An Israeli deputy prime minister is casting doubt on indirect peace talks between Israel and the Palestinians, as a U.S. envoy begins negotiations with Israel Wednesday.
The Jerusalem Post quotes Dan Meridor as saying indirect negotiations will not work because Palestinians are trying to avoid making "tough decisions" by attempting to convince U.S. negotiators to accept their position.
He also says the parties should "go quickly to direct talks," where both Israel and the Palestinians will be forced to make the tough decisions.
The newspaper published his comments ahead of U.S. Middle East envoy George Mitchell's meeting with Israeli Prime Minister Benjamin Netanyahu Wednesday.
The two will hold a series of meetings in Jerusalem before Mitchell travels to Ramallah Friday for talks with Palestinian President Mahmoud Abbas.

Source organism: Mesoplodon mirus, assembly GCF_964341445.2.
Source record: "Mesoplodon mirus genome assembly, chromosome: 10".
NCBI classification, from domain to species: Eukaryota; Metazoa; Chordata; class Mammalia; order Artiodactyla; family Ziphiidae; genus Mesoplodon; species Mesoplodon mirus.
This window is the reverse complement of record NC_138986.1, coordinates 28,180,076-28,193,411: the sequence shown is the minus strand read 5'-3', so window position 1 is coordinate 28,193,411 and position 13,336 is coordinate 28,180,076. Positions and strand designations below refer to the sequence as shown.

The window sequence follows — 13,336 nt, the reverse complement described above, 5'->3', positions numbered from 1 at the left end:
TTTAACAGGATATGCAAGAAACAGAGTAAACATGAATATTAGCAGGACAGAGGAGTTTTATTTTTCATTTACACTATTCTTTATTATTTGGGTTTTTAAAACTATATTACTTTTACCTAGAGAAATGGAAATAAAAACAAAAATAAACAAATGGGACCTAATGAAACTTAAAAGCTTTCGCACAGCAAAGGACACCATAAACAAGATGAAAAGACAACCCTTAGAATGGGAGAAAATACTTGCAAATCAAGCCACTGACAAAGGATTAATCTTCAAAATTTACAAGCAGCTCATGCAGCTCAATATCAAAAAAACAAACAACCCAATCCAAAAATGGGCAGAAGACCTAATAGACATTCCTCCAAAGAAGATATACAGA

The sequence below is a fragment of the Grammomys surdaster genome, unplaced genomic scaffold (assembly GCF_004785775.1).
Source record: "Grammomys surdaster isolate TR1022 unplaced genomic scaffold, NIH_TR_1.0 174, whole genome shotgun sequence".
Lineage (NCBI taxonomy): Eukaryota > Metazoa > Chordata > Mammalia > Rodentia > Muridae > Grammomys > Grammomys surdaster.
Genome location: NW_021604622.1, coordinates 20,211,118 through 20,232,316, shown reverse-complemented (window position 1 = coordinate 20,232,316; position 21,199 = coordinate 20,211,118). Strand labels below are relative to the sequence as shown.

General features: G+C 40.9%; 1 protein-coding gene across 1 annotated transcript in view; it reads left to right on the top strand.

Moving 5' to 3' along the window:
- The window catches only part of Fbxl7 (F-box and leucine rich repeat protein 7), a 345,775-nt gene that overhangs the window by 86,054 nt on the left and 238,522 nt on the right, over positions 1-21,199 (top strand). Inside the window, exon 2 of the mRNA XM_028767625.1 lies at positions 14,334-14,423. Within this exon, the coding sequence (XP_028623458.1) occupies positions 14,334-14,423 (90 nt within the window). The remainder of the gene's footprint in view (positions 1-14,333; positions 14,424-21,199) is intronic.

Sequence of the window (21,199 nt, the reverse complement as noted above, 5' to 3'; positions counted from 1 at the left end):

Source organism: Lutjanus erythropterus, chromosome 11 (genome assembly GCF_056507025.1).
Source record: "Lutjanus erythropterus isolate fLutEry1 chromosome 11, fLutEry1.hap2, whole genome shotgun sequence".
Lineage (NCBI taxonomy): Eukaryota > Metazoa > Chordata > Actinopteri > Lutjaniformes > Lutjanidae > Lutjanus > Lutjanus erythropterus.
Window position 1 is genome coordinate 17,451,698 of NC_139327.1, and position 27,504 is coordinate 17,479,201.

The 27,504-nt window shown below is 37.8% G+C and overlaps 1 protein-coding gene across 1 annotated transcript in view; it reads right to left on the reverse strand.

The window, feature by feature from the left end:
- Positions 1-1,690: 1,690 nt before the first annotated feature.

Meanwhile, Mr. Abbas says he will give the talks four months to make progress. He says after that, he will consult with the Arab League concerning the next step.
He commented Wednesday after meeting with Jordan's King Abdullah in Amman.
Mr. Abbas has been meeting with officials in the region in an effort to win support for Palestinians in the peace process. On Tuesday, he met with officials in Saudi Arabia.
The Palestinians say direct talks will not happen until Israel stops building in the occupied West Bank and East Jerusalem. They say they have received assurances from the United States that all core issues will be discussed this week.
Israel and the Palestinians broke off negotiations more than a year ago.
Some information for this report was provided by AFP.